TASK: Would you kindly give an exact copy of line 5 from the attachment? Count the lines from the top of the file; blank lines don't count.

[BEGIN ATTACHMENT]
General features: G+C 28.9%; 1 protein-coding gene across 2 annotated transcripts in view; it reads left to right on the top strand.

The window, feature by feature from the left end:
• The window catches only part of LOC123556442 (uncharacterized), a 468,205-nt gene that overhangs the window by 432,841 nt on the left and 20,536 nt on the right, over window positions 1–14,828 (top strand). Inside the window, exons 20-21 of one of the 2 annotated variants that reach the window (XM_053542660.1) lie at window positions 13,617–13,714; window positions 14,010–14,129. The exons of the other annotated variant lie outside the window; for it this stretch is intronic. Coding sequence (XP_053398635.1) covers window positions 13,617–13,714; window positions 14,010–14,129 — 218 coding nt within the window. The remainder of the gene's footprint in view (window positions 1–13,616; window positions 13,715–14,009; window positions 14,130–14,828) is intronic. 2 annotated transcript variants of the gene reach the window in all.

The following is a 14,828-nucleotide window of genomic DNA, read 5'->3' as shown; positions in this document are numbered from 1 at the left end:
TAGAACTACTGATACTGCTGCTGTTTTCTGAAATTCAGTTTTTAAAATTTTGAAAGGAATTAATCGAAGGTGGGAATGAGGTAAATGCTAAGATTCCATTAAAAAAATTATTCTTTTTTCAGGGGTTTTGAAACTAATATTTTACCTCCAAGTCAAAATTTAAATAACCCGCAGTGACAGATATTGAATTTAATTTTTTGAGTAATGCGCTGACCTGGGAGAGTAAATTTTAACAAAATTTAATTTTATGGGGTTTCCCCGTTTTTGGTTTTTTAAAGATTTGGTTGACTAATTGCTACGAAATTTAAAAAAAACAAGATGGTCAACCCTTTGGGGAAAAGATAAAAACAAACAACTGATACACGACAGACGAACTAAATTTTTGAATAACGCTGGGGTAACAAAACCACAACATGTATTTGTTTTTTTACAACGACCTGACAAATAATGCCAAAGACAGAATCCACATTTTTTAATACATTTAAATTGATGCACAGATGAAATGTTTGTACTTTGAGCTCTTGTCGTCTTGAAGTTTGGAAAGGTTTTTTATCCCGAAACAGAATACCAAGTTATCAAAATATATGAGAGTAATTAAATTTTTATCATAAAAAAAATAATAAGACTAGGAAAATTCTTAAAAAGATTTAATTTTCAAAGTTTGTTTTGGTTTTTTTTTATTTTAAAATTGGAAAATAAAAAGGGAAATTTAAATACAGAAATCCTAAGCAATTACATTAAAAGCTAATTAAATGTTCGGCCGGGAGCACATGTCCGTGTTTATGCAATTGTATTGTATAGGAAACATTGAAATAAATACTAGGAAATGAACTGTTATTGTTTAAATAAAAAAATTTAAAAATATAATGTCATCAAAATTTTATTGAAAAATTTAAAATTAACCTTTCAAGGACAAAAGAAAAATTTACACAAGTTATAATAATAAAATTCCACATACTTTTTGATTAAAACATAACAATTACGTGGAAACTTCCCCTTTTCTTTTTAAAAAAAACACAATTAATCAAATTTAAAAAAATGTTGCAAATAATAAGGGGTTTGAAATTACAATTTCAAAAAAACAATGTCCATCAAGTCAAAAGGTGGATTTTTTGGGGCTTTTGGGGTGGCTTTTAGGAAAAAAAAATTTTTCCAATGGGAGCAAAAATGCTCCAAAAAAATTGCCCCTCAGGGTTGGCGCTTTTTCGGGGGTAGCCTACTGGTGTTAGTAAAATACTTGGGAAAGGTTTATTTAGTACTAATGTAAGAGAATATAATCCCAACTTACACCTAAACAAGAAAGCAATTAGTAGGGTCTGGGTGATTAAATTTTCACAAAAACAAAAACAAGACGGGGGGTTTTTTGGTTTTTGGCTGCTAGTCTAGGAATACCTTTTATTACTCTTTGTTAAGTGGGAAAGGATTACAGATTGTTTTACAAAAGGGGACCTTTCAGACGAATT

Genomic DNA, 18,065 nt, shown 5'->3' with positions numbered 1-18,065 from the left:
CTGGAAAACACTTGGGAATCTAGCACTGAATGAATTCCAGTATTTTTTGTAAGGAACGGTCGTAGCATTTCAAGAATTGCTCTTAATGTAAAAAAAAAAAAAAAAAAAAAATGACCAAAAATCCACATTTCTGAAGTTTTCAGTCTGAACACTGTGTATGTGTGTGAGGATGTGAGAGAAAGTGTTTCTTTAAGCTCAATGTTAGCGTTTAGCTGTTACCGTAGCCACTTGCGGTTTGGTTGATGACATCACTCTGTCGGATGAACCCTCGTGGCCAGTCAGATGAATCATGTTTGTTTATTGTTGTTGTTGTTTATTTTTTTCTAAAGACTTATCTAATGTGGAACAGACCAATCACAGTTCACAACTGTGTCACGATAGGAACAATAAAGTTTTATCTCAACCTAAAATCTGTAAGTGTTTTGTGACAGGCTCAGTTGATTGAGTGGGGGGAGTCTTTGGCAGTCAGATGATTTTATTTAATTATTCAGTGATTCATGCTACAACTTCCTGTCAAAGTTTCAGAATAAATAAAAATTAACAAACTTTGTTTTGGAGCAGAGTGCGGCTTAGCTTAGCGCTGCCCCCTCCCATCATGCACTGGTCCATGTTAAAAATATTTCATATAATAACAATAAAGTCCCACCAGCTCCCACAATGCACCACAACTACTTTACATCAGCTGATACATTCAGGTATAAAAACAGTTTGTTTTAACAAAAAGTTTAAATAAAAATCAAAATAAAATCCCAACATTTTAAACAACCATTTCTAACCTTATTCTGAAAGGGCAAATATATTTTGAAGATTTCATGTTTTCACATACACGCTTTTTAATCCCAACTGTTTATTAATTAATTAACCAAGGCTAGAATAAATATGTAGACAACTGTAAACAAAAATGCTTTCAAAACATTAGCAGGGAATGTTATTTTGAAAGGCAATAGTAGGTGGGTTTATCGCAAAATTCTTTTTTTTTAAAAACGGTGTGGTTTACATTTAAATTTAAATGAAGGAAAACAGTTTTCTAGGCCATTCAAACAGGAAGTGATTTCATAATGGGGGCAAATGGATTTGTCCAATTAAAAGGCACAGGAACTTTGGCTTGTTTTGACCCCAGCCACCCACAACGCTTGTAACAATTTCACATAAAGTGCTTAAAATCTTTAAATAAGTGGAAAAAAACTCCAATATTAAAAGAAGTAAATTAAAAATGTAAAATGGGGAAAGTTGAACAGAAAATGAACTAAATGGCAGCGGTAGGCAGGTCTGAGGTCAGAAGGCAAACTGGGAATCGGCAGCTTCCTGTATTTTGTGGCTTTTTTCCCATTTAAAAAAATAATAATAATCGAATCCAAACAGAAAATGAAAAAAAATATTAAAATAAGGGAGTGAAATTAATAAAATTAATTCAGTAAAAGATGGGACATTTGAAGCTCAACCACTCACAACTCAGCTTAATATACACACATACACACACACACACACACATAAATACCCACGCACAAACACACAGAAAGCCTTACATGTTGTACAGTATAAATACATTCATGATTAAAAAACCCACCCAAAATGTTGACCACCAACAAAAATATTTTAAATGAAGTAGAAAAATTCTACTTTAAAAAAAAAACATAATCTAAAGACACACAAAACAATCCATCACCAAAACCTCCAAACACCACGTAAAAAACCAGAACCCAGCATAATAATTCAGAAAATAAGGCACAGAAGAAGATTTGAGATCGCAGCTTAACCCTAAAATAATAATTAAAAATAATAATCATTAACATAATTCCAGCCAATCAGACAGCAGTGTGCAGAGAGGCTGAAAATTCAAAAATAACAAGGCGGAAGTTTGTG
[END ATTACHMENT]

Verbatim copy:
TAGAACTACTGATACTGCTGCTGTTTTCTGAAATTCAGTTTTTAAAATTTTGAAAGGAATTAATCGAAGGTGGGAATGAGGTAAATGCTAAGATTCCATTAAAAAAATTATTCTTTTTTCAGGGGTTTTGAAACTAATATTTTACCTCCAAGTCAAAATTTAAATAACCCGCAGTGACAGATATTGAATTTAATTTTTTGAGTAATGCGCTGACCTGGGAGAGTAAATTTTAACAAAATTTAATTTTATGGGGTTTCCCCGTTTTTGGTTTTTTAAAGATTTGGTTGACTAATTGCTACGAAATTTAAAAAAAACAAGATGGTCAACCCTTTGGGGAAAAGATAAAAACAAACAACTGATACACGACAGACGAACTAAATTTTTGAATAACGCTGGGGTAACAAAACCACAACATGTATTTGTTTTTTTACAACGACCTGACAAATAATGCCAAAGACAGAATCCACATTTTTTAATACATTTAAATTGATGCACAGATGAAATGTTTGTACTTTGAGCTCTTGTCGTCTTGAAGTTTGGAAAGGTTTTTTATCCCGAAACAGAATACCAAGTTATCAAAATATATGAGAGTAATTAAATTTTTATCATAAAAAAAATAATAAGACTAGGAAAATTCTTAAAAAGATTTAATTTTCAAAGTTTGTTTTGGTTTTTTTTTATTTTAAAATTGGAAAATAAAAAGGGAAATTTAAATACAGAAATCCTAAGCAATTACATTAAAAGCTAATTAAATGTTCGGCCGGGAGCACATGTCCGTGTTTATGCAATTGTATTGTATAGGAAACATTGAAATAAATACTAGGAAATGAACTGTTATTGTTTAAATAAAAAAATTTAAAAATATAATGTCATCAAAATTTTATTGAAAAATTTAAAATTAACCTTTCAAGGACAAAAGAAAAATTTACACAAGTTATAATAATAAAATTCCACATACTTTTTGATTAAAACATAACAATTACGTGGAAACTTCCCCTTTTCTTTTTAAAAAAAACACAATTAATCAAATTTAAAAAAATGTTGCAAATAATAAGGGGTTTGAAATTACAATTTCAAAAAAACAATGTCCATCAAGTCAAAAGGTGGATTTTTTGGGGCTTTTGGGGTGGCTTTTAGGAAAAAAAAATTTTTCCAATGGGAGCAAAAATGCTCCAAAAAAATTGCCCCTCAGGGTTGGCGCTTTTTCGGGGGTAGCCTACTGGTGTTAGTAAAATACTTGGGAAAGGTTTATTTAGTACTAATGTAAGAGAATATAATCCCAACTTACACCTAAACAAGAAAGCAATTAGTAGGGTCTGGGTGATTAAATTTTCACAAAAACAAAAACAAGACGGGGGGTTTTTTGGTTTTTGGCTGCTAGTCTAGGAATACCTTTTATTACTCTTTGTTAAGTGGGAAAGGATTACAGATTGTTTTACAAAAGGGGACCTTTCAGACGAATT